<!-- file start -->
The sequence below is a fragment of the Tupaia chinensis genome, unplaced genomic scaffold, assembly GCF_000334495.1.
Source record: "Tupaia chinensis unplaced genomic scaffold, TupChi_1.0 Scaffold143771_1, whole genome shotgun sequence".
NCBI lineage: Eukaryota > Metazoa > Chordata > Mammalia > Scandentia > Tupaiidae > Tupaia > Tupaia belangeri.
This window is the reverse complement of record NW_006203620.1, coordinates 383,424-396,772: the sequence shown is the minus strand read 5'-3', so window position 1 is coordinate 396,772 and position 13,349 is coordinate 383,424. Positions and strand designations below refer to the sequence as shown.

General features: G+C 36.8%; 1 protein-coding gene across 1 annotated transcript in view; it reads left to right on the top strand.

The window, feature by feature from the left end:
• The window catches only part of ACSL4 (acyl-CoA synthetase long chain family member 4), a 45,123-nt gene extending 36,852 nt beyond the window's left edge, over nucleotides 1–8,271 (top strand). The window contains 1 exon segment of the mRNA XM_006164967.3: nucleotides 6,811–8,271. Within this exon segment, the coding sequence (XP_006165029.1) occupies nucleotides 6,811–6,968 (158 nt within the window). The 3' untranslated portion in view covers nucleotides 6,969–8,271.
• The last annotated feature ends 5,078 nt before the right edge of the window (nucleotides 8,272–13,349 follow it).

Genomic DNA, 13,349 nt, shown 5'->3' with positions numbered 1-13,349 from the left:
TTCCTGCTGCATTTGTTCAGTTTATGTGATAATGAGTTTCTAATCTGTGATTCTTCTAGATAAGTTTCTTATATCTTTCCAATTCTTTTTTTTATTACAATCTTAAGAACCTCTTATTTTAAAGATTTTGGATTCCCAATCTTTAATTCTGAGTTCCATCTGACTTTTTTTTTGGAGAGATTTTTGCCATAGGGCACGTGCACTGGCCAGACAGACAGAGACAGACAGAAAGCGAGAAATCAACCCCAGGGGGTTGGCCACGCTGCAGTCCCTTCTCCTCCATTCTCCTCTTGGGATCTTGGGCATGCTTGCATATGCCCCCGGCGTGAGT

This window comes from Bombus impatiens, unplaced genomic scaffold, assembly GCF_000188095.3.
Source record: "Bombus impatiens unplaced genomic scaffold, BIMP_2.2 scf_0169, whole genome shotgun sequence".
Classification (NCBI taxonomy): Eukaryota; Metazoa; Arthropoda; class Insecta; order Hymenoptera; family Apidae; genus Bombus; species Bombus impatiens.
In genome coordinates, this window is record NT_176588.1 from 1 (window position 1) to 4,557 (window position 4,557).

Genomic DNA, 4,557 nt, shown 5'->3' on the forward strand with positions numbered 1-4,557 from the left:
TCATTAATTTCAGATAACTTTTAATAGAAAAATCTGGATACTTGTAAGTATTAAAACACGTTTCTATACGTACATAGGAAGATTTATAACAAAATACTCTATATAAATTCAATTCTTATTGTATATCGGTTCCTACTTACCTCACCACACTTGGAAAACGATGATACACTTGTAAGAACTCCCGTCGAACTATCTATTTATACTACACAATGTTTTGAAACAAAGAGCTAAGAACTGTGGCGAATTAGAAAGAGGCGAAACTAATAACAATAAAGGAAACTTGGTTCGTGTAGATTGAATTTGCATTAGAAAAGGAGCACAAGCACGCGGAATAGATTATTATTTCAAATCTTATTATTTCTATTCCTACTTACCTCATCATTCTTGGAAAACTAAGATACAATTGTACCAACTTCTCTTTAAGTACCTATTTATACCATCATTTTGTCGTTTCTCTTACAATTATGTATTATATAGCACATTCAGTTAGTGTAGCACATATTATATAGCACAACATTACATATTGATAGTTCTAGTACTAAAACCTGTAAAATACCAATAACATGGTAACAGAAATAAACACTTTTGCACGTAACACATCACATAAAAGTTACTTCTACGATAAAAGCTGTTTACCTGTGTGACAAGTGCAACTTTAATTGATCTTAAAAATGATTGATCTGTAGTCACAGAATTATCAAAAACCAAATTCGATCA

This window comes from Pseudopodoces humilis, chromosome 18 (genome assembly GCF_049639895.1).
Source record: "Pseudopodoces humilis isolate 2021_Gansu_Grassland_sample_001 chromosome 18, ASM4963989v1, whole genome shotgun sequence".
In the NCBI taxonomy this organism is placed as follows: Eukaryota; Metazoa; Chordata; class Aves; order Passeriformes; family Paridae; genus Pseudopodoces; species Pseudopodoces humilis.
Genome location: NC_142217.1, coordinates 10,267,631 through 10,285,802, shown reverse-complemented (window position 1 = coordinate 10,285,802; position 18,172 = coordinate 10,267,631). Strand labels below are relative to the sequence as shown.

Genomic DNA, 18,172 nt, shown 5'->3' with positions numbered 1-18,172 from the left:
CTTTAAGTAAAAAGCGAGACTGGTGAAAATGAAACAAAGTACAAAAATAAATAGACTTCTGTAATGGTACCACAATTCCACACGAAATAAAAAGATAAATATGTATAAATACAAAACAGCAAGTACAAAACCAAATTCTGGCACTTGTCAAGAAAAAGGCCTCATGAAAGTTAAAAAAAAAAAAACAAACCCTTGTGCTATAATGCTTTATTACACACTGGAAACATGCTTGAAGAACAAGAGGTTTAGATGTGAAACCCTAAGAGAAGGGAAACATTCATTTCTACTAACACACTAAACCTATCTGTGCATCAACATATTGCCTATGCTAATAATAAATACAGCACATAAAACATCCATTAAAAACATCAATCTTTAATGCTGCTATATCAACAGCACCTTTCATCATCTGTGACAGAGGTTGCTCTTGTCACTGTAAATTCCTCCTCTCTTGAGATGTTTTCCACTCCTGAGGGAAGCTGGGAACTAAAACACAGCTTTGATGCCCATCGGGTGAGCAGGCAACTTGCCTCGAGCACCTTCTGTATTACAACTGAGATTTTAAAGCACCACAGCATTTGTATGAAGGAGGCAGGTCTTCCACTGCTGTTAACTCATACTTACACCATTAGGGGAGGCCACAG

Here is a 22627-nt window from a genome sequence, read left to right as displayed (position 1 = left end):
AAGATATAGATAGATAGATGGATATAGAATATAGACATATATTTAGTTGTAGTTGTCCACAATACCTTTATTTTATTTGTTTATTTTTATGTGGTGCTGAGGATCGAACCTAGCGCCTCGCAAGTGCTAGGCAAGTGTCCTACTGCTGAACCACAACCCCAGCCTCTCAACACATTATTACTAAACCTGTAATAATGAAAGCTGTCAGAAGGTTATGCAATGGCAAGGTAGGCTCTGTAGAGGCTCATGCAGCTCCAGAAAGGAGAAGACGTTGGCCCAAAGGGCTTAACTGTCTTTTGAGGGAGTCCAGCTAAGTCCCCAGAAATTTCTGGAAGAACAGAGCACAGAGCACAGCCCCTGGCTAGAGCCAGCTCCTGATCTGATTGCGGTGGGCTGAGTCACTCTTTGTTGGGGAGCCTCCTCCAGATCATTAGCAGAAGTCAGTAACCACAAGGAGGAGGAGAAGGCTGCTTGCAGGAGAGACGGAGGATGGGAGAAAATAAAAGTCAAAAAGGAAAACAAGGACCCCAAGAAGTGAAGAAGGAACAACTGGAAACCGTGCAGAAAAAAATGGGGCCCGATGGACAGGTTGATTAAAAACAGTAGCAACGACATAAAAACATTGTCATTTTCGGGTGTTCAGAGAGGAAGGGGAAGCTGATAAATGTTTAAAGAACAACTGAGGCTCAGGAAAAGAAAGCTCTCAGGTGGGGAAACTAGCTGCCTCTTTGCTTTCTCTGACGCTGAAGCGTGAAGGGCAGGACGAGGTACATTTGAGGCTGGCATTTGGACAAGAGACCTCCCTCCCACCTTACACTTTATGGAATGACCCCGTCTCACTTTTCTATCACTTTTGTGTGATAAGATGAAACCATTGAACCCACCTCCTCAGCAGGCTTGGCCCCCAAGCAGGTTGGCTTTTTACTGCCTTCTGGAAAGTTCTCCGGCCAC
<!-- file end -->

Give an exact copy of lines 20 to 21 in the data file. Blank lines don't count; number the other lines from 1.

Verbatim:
Genome location: NC_142217.1, coordinates 10,267,631 through 10,285,802, shown reverse-complemented (window position 1 = coordinate 10,285,802; position 18,172 = coordinate 10,267,631). Strand labels below are relative to the sequence as shown.

Genomic DNA, 18,172 nt, shown 5'->3' with positions numbered 1-18,172 from the left: